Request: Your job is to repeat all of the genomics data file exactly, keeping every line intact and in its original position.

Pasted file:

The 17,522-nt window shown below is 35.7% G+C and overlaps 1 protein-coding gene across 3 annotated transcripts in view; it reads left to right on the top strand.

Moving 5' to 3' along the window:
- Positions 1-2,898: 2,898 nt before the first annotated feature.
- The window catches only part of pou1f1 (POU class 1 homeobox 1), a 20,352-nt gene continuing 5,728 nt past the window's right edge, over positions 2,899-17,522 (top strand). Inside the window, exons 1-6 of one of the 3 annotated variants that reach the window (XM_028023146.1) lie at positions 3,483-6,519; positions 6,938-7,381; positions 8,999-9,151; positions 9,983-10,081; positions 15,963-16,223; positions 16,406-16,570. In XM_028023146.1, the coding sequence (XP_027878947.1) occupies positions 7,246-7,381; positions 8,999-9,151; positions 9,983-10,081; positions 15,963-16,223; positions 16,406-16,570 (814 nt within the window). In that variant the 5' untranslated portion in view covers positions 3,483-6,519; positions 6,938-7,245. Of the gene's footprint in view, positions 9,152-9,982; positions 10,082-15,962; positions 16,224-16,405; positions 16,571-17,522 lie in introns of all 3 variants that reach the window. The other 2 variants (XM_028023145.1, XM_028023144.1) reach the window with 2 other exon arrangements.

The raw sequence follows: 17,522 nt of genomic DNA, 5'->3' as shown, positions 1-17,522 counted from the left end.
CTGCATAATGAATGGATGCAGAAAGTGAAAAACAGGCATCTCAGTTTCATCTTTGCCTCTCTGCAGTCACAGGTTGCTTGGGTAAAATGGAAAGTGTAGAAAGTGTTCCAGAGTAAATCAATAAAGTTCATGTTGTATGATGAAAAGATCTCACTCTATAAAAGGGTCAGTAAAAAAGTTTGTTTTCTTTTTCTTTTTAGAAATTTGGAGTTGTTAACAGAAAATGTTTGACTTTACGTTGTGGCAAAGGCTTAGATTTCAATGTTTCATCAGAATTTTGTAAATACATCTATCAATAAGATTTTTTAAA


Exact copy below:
The 17,522-nt window shown below is 35.7% G+C and overlaps 1 protein-coding gene across 3 annotated transcripts in view; it reads left to right on the top strand.

Moving 5' to 3' along the window:
- Positions 1-2,898: 2,898 nt before the first annotated feature.
- The window catches only part of pou1f1 (POU class 1 homeobox 1), a 20,352-nt gene continuing 5,728 nt past the window's right edge, over positions 2,899-17,522 (top strand). Inside the window, exons 1-6 of one of the 3 annotated variants that reach the window (XM_028023146.1) lie at positions 3,483-6,519; positions 6,938-7,381; positions 8,999-9,151; positions 9,983-10,081; positions 15,963-16,223; positions 16,406-16,570. In XM_028023146.1, the coding sequence (XP_027878947.1) occupies positions 7,246-7,381; positions 8,999-9,151; positions 9,983-10,081; positions 15,963-16,223; positions 16,406-16,570 (814 nt within the window). In that variant the 5' untranslated portion in view covers positions 3,483-6,519; positions 6,938-7,245. Of the gene's footprint in view, positions 9,152-9,982; positions 10,082-15,962; positions 16,224-16,405; positions 16,571-17,522 lie in introns of all 3 variants that reach the window. The other 2 variants (XM_028023145.1, XM_028023144.1) reach the window with 2 other exon arrangements.

The raw sequence follows: 17,522 nt of genomic DNA, 5'->3' as shown, positions 1-17,522 counted from the left end.
CTGCATAATGAATGGATGCAGAAAGTGAAAAACAGGCATCTCAGTTTCATCTTTGCCTCTCTGCAGTCACAGGTTGCTTGGGTAAAATGGAAAGTGTAGAAAGTGTTCCAGAGTAAATCAATAAAGTTCATGTTGTATGATGAAAAGATCTCACTCTATAAAAGGGTCAGTAAAAAAGTTTGTTTTCTTTTTCTTTTTAGAAATTTGGAGTTGTTAACAGAAAATGTTTGACTTTACGTTGTGGCAAAGGCTTAGATTTCAATGTTTCATCAGAATTTTGTAAATACATCTATCAATAAGATTTTTTAAA